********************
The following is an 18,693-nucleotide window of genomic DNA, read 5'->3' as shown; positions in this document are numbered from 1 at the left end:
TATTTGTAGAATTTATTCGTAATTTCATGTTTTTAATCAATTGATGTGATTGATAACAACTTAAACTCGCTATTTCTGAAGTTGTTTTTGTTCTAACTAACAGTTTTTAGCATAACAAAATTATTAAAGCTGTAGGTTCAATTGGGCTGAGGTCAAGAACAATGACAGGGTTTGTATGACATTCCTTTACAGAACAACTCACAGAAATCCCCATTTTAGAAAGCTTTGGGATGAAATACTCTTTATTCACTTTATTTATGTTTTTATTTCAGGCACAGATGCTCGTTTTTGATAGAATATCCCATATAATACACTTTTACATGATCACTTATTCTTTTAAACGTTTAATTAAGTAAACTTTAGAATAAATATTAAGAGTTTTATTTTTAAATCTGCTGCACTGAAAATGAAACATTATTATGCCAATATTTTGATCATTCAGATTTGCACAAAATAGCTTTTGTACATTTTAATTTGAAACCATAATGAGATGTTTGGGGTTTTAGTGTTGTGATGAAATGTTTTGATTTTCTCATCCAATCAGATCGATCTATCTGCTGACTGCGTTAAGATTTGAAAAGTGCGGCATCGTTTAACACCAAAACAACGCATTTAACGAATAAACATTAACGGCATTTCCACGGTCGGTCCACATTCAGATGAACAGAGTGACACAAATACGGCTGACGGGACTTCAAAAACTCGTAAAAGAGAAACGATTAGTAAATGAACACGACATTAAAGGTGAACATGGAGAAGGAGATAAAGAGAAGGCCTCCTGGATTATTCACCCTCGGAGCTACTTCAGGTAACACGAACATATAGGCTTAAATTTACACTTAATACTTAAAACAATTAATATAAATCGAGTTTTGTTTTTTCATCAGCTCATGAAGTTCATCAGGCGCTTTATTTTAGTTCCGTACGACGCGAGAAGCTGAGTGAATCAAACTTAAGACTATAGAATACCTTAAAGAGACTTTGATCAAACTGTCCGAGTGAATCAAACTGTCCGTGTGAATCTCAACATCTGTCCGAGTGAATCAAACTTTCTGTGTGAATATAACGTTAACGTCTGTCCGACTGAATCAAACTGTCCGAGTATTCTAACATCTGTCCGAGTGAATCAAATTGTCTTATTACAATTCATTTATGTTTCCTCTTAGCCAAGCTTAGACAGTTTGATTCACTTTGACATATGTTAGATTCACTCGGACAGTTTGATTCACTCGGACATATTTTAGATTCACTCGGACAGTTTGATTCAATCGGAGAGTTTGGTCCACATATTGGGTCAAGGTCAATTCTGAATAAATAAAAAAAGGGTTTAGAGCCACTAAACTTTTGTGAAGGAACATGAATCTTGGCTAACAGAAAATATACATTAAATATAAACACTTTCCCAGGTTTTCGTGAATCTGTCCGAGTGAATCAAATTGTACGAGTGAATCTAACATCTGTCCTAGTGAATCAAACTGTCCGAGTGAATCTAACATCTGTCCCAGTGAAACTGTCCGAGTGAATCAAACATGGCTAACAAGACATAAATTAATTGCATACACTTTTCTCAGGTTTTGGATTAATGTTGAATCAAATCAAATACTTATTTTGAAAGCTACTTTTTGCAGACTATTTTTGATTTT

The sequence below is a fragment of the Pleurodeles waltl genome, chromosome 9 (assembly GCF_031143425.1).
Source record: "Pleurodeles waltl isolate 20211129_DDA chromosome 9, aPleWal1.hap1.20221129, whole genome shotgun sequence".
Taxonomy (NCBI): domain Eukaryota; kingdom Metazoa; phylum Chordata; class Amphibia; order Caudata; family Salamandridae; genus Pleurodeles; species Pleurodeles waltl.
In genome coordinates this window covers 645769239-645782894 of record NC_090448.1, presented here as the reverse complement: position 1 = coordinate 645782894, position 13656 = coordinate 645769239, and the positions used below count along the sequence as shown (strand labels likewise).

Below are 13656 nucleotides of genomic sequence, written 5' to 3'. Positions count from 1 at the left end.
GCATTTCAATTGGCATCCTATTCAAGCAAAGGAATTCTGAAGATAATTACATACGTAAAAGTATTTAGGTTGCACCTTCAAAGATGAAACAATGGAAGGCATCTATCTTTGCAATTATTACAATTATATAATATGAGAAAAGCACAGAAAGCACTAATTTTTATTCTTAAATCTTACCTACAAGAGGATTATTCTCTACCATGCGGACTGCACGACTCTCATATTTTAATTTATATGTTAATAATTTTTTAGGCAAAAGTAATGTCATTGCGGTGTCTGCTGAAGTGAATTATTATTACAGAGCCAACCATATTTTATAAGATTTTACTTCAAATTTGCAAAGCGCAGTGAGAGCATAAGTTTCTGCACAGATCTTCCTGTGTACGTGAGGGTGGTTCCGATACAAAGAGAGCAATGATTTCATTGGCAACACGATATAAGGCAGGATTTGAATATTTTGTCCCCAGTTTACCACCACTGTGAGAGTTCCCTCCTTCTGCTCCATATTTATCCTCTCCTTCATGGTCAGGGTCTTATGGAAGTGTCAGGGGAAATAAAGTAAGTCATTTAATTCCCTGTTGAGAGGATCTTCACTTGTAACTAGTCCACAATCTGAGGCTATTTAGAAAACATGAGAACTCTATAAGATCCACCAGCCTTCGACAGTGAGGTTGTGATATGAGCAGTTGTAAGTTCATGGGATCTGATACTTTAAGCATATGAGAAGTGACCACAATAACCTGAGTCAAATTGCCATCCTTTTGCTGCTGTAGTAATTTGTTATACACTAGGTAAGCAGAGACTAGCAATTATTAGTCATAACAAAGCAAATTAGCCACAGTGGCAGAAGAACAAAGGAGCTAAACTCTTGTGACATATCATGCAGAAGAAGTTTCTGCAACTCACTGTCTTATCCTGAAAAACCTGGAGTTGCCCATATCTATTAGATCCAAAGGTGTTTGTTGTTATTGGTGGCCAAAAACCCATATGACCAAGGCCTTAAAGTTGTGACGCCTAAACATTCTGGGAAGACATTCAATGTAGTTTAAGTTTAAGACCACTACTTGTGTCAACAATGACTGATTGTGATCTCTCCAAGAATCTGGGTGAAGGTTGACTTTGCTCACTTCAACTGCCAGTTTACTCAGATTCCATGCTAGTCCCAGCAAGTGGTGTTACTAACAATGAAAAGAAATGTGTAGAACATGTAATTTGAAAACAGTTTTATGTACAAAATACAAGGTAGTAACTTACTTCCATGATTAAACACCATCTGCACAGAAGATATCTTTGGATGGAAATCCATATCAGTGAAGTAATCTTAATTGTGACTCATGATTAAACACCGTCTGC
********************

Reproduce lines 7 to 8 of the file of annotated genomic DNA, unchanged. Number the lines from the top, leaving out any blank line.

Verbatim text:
Below are 13656 nucleotides of genomic sequence, written 5' to 3'. Positions count from 1 at the left end.
GCATTTCAATTGGCATCCTATTCAAGCAAAGGAATTCTGAAGATAATTACATACGTAAAAGTATTTAGGTTGCACCTTCAAAGATGAAACAATGGAAGGCATCTATCTTTGCAATTATTACAATTATATAATATGAGAAAAGCACAGAAAGCACTAATTTTTATTCTTAAATCTTACCTACAAGAGGATTATTCTCTACCATGCGGACTGCACGACTCTCATATTTTAATTTATATGTTAATAATTTTTTAGGCAAAAGTAATGTCATTGCGGTGTCTGCTGAAGTGAATTATTATTACAGAGCCAACCATATTTTATAAGATTTTACTTCAAATTTGCAAAGCGCAGTGAGAGCATAAGTTTCTGCACAGATCTTCCTGTGTACGTGAGGGTGGTTCCGATACAAAGAGAGCAATGATTTCATTGGCAACACGATATAAGGCAGGATTTGAATATTTTGTCCCCAGTTTACCACCACTGTGAGAGTTCCCTCCTTCTGCTCCATATTTATCCTCTCCTTCATGGTCAGGGTCTTATGGAAGTGTCAGGGGAAATAAAGTAAGTCATTTAATTCCCTGTTGAGAGGATCTTCACTTGTAACTAGTCCACAATCTGAGGCTATTTAGAAAACATGAGAACTCTATAAGATCCACCAGCCTTCGACAGTGAGGTTGTGATATGAGCAGTTGTAAGTTCATGGGATCTGATACTTTAAGCATATGAGAAGTGACCACAATAACCTGAGTCAAATTGCCATCCTTTTGCTGCTGTAGTAATTTGTTATACACTAGGTAAGCAGAGACTAGCAATTATTAGTCATAACAAAGCAAATTAGCCACAGTGGCAGAAGAACAAAGGAGCTAAACTCTTGTGACATATCATGCAGAAGAAGTTTCTGCAACTCACTGTCTTATCCTGAAAAACCTGGAGTTGCCCATATCTATTAGATCCAAAGGTGTTTGTTGTTATTGGTGGCCAAAAACCCATATGACCAAGGCCTTAAAGTTGTGACGCCTAAACATTCTGGGAAGACATTCAATGTAGTTTAAGTTTAAGACCACTACTTGTGTCAACAATGACTGATTGTGATCTCTCCAAGAATCTGGGTGAAGGTTGACTTTGCTCACTTCAACTGCCAGTTTACTCAGATTCCATGCTAGTCCCAGCAAGTGGTGTTACTAACAATGAAAAGAAATGTGTAGAACATGTAATTTGAAAACAGTTTTATGTACAAAATACAAGGTAGTAACTTACTTCCATGATTAAACACCATCTGCACAGAAGATATCTTTGGATGGAAATCCATATCAGTGAAGTAATCTTAATTGTGACTCATGATTAAACACCGTCTGC